One catchphrase among many is "Let God be God." Generally speaking, it's a reminder of the overall attitude and conduct demanded by the speaker's god: submission. In context, it could mean "Stop being afraid or anxious about risks, because our god is omnipotent and caring." (And don't think about the countless times when it plainly permitted the worst.) Or "Stop making moral decisions through your own conscience, because our age-old teachings are superior." (And don't think about the dilemmas or concerns that aren't addressed.) Or "Stop wondering whether our god merits or craves your unending adoration, because it's responsible for making a nurturing planet and filling it with life." (And don't think about Earth's mass extinctions or the vast unlivable bulk of the universe.) Or "Stop obsessing over natural explanations for mystifying phenomena, because our god's ways exceed human comprehension." (And don't think about the historical trend of abandoning supernatural theories time after time.)

If that catchphrase has a counterpart in the stance of materialistic naturalism, then perhaps one candidate is "Let causality be causality." Metaphysical quibbles aside, here causality shall refer to the relationship between physical states of materials at differing times. Causality is the well-justified inference that a material state at later time Y is the way it is due to a related material state at earlier time X. Furthermore, due to the unique details of the state at time X, the state at time Y is not like many other hypothetical alternatives. Those would have required other hypothetical alternatives at time X. Causality is the pattern of tight sequential connection between distinct physical states, from predecessors to successors.

Surprisingly, this minimal proposition has competition. To start with, some may state, "Stuff just happens." Some may say with slightly less fatalism, "Irresistible nonphysical beings keep everything running normally moment by moment." Some may say with more optimism, "The universe is perpetually 'nudged' toward a grand purpose by a trustworthy overseer." Some may opt for the vaguer, "The universe was/is destined somehow to accomplish prearranged outcomes in my life that I call 'Fate'."

On the other hand, they may sprinkle in some science with, "Evolution deliberately molded life into pinnacles of elaborate, intelligent, self-aware creatures." The problem, of course, is that natural selection doesn't work like that. It's emphatically not separate from causality. It doesn't engineer with foresight. It's not a sculptor who gazes at a featureless stone block, envisions the final statue, then chips away the rest. The evolved organisms are the ones which more effectively survived and reproduced. Opinions about the progress of evolution are superimposed on the accretion of adaptations...and exaptations.

By contrast, when someone lets causality be causality, they "permit" current physical realities to be effects of past physical causes. Rather than symbols or clues about something else altogether, realities simply are. The present is what it is because the past was what it was. Realities don't arrive in prepackaged categories such as punishments, rewards, trade-offs, messages, omens, flukes. Although humans compulsively frame their interpretation of events with narratives of widely varying credibility, the events themselves aren't caused by human narratives. How could they, considering that the human narratives often aren't contrived until long after the unanticipated events?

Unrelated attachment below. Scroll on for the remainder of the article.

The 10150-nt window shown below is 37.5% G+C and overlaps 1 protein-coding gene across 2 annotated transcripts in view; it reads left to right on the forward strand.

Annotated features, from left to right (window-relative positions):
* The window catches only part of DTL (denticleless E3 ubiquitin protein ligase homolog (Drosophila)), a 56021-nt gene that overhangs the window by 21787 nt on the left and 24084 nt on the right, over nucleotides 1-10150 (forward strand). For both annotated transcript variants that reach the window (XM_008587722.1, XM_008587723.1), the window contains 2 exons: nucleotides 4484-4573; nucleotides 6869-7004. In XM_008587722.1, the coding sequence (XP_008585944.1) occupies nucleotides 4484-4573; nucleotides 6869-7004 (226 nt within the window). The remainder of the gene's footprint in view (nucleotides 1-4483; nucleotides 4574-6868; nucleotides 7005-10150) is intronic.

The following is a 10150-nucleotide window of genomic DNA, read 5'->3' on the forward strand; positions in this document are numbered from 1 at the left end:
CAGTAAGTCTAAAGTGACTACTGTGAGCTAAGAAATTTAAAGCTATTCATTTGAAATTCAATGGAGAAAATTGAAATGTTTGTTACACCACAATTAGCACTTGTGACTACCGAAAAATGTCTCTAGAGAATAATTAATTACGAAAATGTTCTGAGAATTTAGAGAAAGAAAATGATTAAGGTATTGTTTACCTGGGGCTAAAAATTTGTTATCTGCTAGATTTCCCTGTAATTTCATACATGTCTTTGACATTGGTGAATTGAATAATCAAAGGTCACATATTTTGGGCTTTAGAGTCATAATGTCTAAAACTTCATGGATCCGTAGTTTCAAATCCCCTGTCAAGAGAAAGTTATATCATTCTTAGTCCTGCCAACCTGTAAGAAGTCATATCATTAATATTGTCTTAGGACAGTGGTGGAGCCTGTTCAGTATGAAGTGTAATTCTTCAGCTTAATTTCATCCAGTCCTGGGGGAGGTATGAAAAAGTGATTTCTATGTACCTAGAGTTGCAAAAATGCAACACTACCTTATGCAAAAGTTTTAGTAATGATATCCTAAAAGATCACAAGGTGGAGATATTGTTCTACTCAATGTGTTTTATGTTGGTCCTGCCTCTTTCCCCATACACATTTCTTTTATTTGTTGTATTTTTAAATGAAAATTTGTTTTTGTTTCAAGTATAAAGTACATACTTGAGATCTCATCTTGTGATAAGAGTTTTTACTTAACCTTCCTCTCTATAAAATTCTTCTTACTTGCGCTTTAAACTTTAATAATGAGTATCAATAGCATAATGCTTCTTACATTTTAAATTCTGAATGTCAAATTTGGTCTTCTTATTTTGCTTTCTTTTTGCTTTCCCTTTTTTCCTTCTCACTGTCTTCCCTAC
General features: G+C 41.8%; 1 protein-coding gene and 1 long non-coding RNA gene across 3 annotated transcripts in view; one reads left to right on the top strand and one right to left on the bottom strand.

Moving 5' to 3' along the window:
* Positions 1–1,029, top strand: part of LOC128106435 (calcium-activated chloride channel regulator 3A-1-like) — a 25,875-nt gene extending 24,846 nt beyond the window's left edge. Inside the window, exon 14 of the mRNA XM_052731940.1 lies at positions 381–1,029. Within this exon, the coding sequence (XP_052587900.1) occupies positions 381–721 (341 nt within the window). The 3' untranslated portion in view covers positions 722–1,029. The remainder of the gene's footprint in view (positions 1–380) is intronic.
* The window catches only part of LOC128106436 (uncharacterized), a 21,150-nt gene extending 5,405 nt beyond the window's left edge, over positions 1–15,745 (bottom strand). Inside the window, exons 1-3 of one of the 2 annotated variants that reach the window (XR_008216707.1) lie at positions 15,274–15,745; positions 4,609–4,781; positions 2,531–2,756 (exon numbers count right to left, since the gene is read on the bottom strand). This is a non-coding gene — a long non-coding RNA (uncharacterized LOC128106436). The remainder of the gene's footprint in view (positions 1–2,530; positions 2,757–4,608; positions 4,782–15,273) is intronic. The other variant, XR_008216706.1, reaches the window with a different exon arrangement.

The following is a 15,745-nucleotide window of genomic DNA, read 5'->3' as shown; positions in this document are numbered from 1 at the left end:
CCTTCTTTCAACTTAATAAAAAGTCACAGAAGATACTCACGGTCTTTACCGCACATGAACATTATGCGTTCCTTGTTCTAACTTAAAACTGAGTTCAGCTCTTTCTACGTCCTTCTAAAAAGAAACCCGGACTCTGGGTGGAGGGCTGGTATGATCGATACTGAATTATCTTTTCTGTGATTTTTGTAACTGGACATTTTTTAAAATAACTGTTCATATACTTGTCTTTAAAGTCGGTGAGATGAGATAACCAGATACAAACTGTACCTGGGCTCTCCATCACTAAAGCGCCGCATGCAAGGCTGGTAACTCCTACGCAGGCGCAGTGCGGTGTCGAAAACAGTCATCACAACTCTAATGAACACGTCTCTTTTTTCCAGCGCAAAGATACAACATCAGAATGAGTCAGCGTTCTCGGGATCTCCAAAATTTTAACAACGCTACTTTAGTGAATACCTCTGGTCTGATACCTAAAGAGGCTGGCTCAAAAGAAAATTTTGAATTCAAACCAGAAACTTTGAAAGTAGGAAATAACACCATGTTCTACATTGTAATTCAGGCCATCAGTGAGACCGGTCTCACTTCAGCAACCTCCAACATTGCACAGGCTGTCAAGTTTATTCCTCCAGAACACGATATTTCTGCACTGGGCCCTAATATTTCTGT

Therefore, when someone lets causality be causality, they stop futilely dictating that events always conform to the preconceptions of their narratives. While things can be expected to be effects of causes, things cannot be expected to always "make sense" in every human narrative. Mere human objections don't overrule caused realities. Clearly this acknowledgment is both scary and freeing if taken seriously. The scary part is affirming that realities are untamed by narratives. The freeing part is no longer feeling obligated to fixate attention or feelings on the inevitable discrepancy between discovered realities and the narrative that was computed beforehand. (Some readers may notice a resemblance to the Buddhist technique of experiencing the present moment without prejudice.)

But completely disregarding the discrepancy is an unreasonable waste. It can furnish expensively acquired feedback for refining the mistaken narrative. By definition, a narrative is more accurate if it needs fewer feedback changes. Regardless, a permanently unchanging narrative is paradoxically suspect. Perhaps it never changes purely as a matter of policy, in which it praises its own flawlessness and forbids refinement of itself. The obvious defect is that it could be deceptively self-serving. When it indiscriminately deflects the smallest hint of faults, the narrative could in fact be faulty, for nobody can check!

However, to let causality be causality isn't to totally abandon all narratives. Not all narratives are in conflict with it. To the contrary, a narrative could implicitly embrace and reinforce it. For instance, according to a central narrative of materialistic naturalism, realities have essentially unified substances and behaviors. And the underlying unity accounts for causality. Since things are enough alike, things are able to constantly cause changes in one another. Unbroken unity is linked to unbroken causality—hereafter named unity/causality. The mass of solid Thing 1 isn't essentially dissimilar from the mass of solid Thing 2, so the gravity of Thing 1 partially causes the motion of Thing 2. After a collision, solid Thing 1 could cause solid Thing 2 to crumple, not pass through like a ghost in a fictional narrative (or a neutrino's probable journey?).